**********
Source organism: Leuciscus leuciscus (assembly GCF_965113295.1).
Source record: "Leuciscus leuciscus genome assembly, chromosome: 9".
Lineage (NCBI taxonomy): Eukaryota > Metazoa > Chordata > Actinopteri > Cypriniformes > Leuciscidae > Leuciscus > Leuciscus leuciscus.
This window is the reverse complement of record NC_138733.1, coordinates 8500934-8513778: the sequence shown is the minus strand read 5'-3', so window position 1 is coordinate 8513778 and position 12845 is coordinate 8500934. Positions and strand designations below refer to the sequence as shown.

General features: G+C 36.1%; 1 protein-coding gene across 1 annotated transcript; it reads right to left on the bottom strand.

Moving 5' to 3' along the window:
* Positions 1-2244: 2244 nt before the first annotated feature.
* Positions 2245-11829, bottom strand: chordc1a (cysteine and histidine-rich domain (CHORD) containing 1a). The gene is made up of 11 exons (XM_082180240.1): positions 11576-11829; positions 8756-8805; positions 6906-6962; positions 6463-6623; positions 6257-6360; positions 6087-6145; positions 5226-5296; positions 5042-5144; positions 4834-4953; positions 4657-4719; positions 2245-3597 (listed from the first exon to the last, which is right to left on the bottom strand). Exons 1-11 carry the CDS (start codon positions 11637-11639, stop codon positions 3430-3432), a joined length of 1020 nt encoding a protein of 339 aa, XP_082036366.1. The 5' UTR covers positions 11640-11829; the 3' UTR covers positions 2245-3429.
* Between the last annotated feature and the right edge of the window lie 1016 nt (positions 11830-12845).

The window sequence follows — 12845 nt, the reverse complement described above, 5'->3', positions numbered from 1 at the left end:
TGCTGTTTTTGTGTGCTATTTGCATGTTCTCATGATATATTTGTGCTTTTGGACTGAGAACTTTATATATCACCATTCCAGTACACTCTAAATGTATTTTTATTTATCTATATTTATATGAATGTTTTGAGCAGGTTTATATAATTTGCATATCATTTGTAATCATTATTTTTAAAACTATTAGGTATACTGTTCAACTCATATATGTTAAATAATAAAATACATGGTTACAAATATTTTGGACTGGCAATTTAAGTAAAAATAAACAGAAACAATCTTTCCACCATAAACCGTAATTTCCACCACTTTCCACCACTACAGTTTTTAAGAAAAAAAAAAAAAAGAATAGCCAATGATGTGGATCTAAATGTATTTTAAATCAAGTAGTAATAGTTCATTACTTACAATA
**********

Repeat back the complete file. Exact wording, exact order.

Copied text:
Source organism: Leuciscus leuciscus (assembly GCF_965113295.1).
Source record: "Leuciscus leuciscus genome assembly, chromosome: 9".
Lineage (NCBI taxonomy): Eukaryota > Metazoa > Chordata > Actinopteri > Cypriniformes > Leuciscidae > Leuciscus > Leuciscus leuciscus.
This window is the reverse complement of record NC_138733.1, coordinates 8500934-8513778: the sequence shown is the minus strand read 5'-3', so window position 1 is coordinate 8513778 and position 12845 is coordinate 8500934. Positions and strand designations below refer to the sequence as shown.

General features: G+C 36.1%; 1 protein-coding gene across 1 annotated transcript; it reads right to left on the bottom strand.

Moving 5' to 3' along the window:
* Positions 1-2244: 2244 nt before the first annotated feature.
* Positions 2245-11829, bottom strand: chordc1a (cysteine and histidine-rich domain (CHORD) containing 1a). The gene is made up of 11 exons (XM_082180240.1): positions 11576-11829; positions 8756-8805; positions 6906-6962; positions 6463-6623; positions 6257-6360; positions 6087-6145; positions 5226-5296; positions 5042-5144; positions 4834-4953; positions 4657-4719; positions 2245-3597 (listed from the first exon to the last, which is right to left on the bottom strand). Exons 1-11 carry the CDS (start codon positions 11637-11639, stop codon positions 3430-3432), a joined length of 1020 nt encoding a protein of 339 aa, XP_082036366.1. The 5' UTR covers positions 11640-11829; the 3' UTR covers positions 2245-3429.
* Between the last annotated feature and the right edge of the window lie 1016 nt (positions 11830-12845).

The window sequence follows — 12845 nt, the reverse complement described above, 5'->3', positions numbered from 1 at the left end:
TGCTGTTTTTGTGTGCTATTTGCATGTTCTCATGATATATTTGTGCTTTTGGACTGAGAACTTTATATATCACCATTCCAGTACACTCTAAATGTATTTTTATTTATCTATATTTATATGAATGTTTTGAGCAGGTTTATATAATTTGCATATCATTTGTAATCATTATTTTTAAAACTATTAGGTATACTGTTCAACTCATATATGTTAAATAATAAAATACATGGTTACAAATATTTTGGACTGGCAATTTAAGTAAAAATAAACAGAAACAATCTTTCCACCATAAACCGTAATTTCCACCACTTTCCACCACTACAGTTTTTAAGAAAAAAAAAAAAAAGAATAGCCAATGATGTGGATCTAAATGTATTTTAAATCAAGTAGTAATAGTTCATTACTTACAATA